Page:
A big lead among women voters is fueling a slight advantage for President Obama in the early phase of his contest with likely Republican nominee Mitt Romney, according to a poll published Thursday morning by Quinnipiac University.
In line with other national polls published this week, the new Quinnipiac poll showed Obama with a narrow lead over Romney, in this case, 46 percent to 42 percent. Among women, Obama’s enjoys a yawning lead of 49 to 39 percent, while among men, the gap is only 46 to 43 percent in favor of Obama.
The race gap is even wider. The president is ahead among black voters 94-3 percent and among Hispanics 64-24 percent, while Romney leads 52-36 percent among whites, according to the poll.
Obama “has a big lead among women and is seen as the candidate most in tune with their needs. He is seen as more in touch with average Americans,” said Peter A. Brown, assistant director of the Quinnipiac University Polling Institute. “Republican Romney seems to hold an edge on the economy – the top issue of the campaign – and holds his own against the incumbent on being a strong leader. His opening is that, by 56-38 percent, voters disapprove of the president’s handling of the economy.”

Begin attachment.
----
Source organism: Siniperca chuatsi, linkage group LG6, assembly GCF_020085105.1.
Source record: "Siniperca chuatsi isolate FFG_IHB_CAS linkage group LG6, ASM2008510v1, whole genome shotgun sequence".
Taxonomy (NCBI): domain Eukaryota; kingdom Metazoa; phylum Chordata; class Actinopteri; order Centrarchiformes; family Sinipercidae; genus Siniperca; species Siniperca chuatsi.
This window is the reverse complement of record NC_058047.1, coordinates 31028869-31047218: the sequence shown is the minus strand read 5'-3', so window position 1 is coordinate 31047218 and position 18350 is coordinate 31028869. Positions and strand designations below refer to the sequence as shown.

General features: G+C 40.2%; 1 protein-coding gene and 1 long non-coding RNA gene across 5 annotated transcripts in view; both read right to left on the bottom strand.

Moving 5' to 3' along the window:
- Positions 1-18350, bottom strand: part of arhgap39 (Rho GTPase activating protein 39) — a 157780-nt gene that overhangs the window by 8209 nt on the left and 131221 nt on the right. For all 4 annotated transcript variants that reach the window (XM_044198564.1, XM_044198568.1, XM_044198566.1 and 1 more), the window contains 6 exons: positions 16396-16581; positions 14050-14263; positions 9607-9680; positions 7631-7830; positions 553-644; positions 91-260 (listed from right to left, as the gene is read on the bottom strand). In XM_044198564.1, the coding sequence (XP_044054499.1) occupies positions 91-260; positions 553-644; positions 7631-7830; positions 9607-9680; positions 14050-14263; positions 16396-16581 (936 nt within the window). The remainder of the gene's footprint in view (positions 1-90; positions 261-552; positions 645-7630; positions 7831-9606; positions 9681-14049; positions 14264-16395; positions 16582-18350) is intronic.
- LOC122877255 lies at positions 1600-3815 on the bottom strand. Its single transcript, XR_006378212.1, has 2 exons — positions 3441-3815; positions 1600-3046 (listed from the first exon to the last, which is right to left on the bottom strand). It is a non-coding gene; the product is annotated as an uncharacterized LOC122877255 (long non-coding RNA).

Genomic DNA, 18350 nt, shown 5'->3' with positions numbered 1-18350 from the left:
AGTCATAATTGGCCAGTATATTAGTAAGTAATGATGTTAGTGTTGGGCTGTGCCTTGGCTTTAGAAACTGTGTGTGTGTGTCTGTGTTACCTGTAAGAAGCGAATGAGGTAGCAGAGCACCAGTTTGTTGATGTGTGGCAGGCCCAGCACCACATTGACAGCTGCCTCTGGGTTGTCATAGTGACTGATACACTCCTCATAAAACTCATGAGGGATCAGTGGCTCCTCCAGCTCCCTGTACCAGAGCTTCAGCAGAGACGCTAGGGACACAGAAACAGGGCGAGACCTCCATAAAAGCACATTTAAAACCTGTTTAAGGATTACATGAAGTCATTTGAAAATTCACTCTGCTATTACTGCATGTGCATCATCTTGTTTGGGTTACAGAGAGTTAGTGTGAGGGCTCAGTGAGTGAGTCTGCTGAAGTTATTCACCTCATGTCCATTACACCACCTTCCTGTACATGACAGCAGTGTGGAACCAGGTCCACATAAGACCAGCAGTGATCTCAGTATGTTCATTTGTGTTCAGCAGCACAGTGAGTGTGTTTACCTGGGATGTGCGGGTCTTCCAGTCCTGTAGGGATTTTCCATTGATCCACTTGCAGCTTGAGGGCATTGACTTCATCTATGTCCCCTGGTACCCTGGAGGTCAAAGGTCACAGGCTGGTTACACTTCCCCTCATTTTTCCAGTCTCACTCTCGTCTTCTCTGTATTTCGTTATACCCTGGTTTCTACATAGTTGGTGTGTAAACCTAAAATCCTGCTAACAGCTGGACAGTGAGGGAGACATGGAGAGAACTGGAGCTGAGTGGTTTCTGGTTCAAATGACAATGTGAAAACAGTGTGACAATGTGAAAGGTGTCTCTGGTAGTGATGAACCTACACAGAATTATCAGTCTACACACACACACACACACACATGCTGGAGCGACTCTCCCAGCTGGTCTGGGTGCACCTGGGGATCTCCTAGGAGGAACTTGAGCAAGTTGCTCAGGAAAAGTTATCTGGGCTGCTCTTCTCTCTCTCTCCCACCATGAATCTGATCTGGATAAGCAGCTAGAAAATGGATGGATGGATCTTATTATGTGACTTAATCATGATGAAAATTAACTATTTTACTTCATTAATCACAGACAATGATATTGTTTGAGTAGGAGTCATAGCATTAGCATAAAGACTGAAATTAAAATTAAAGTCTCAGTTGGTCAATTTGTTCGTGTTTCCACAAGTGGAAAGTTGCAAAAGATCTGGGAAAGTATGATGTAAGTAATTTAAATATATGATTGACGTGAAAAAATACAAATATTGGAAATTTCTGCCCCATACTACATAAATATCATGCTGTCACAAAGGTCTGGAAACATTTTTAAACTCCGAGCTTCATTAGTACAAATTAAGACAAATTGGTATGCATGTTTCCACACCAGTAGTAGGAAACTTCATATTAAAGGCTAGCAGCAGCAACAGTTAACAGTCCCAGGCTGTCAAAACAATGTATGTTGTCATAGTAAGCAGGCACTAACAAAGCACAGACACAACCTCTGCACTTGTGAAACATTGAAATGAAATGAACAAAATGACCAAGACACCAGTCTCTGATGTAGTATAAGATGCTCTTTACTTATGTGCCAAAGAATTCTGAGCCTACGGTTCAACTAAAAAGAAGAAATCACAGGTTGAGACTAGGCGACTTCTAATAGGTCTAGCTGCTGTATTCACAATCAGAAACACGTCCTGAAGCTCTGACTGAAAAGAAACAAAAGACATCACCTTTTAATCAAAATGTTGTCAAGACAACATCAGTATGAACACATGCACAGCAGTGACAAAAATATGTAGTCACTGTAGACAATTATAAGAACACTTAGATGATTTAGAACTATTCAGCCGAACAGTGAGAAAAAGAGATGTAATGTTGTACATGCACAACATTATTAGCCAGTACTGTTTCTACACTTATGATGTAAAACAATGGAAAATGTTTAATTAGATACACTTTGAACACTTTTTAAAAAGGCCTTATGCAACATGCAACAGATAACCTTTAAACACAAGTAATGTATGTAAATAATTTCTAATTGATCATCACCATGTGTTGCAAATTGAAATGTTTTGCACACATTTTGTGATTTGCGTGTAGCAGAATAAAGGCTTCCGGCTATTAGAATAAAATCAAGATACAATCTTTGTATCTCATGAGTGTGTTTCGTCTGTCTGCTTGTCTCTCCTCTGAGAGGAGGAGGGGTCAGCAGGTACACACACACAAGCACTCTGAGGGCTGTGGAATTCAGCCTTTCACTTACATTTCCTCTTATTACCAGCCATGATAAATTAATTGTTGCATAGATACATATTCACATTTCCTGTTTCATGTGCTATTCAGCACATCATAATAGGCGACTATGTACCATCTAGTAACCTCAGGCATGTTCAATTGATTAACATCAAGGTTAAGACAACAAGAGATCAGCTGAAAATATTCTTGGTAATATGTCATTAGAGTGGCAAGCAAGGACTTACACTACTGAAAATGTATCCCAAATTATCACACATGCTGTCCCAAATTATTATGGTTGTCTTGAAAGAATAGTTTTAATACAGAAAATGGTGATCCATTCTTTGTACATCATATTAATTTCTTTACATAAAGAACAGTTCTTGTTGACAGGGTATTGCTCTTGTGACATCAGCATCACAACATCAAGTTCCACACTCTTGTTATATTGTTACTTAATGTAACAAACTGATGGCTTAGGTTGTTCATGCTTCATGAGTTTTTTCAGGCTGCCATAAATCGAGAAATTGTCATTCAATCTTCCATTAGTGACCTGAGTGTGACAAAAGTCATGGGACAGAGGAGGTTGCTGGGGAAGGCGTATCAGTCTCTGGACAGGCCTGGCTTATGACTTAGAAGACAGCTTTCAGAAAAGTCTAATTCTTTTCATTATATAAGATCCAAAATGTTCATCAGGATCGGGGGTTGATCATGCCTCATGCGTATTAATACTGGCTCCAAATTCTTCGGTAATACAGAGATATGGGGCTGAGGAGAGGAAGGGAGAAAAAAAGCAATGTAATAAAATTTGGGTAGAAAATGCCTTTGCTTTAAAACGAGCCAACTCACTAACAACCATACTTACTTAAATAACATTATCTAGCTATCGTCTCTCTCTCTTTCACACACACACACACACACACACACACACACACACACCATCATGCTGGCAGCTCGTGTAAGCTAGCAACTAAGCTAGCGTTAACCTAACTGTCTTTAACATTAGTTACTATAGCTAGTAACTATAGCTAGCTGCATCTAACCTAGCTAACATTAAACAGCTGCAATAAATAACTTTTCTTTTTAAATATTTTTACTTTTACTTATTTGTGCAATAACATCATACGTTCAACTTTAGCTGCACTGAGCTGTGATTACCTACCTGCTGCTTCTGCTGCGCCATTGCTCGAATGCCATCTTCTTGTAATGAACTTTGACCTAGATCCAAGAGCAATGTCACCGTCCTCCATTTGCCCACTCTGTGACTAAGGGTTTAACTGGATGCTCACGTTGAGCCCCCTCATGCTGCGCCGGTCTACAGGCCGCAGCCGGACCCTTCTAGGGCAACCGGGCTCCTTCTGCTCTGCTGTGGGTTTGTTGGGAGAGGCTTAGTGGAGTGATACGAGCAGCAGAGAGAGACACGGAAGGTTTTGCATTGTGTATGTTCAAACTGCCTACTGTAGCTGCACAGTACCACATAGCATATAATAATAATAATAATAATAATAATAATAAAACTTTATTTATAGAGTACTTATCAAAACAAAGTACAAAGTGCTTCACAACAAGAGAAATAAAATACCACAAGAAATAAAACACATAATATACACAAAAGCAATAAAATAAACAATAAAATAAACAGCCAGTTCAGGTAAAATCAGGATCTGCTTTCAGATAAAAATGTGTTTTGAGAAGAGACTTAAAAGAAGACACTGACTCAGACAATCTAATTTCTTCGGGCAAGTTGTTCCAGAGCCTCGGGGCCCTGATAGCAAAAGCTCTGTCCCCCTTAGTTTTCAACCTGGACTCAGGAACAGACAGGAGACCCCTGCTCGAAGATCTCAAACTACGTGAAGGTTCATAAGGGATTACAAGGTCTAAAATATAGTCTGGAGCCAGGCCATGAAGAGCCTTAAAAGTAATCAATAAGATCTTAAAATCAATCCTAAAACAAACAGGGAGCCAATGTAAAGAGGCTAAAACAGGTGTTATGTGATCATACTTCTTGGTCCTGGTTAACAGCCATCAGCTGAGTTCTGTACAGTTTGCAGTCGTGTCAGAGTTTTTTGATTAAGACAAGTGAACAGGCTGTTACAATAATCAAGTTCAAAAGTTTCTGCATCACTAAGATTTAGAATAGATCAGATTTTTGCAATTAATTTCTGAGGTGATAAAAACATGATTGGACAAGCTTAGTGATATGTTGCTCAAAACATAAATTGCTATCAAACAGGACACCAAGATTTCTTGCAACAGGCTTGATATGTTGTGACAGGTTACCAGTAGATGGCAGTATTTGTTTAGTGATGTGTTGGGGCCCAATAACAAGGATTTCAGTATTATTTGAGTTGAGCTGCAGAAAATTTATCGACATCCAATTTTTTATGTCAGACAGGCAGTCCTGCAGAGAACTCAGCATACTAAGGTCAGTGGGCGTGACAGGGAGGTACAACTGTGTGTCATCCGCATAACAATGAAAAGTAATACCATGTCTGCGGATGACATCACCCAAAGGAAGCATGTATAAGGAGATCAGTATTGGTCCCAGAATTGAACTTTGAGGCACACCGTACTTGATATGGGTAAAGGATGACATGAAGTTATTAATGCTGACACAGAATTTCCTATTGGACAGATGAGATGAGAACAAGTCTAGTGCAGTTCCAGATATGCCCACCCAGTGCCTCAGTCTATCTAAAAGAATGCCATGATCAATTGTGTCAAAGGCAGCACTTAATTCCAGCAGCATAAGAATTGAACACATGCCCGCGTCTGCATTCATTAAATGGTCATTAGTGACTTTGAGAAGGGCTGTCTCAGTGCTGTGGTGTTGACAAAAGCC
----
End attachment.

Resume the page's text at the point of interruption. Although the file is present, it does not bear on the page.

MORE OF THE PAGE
Romney is viewed as better able to improve the economy, 47 to 43 percent, and better on creating jobs, 45 to 42 percent, and lowering gas prices 44 to 31 percent. He also had the advantage over the president on immigration, 43 to 39 percent. Obama is viewed as better able to handle women’s issues, 52 to 32 percent, and on foreign policy, 46 to 40 percent. The two men were viewed as equally capable on taxes and health care.
The vast majority of registered voters, some 81 percent, think the president is likable, while 63 percent say that about Romney. He also edges out Romney as more attune to their needs and problems, 57 to 44 percent. But the two are evenly matched when judged on “strong leadership qualities,” 61 percent for Romney and 60 percent for the president.
Obama got a split verdict on overall job approval, 47 to 48 percent, in the poll, and 49 percent of respondents said he is undeserving of a second term.
Asked about potential Romney running mates, New Jersey Gov. Chris Christie by far was the best known of the potential picks, and 31 percent said he would be a good choice, although nearly half of potential voters, 49 percent, said they had no opinion yet. U.S. Sen. Marco Rubio of Florida was called a good choice by 24 percent of respondents, about the same percentage who called Rep. Paul Ryan of Wisconsin a good pick.
In other polls published this week, a Pew Research Center survey showed Obama with a 49 percent to 45 percent lead over Romney, and Obama and Romney were tied in a statistical dead heat in Gallup's inaugural daily tracking poll published on Monday. The Gallup poll, which began on April 11 and will be reported daily on Gallup.com on the basis of continuous five-day rolling averages, showed Romney with 47 percent and Obama with 45 percent.
Quinnipiac surveyed 2,577 registered voters from April 11 to 17, and its poll has a margin of error of plus or minus 1.9 percentage points.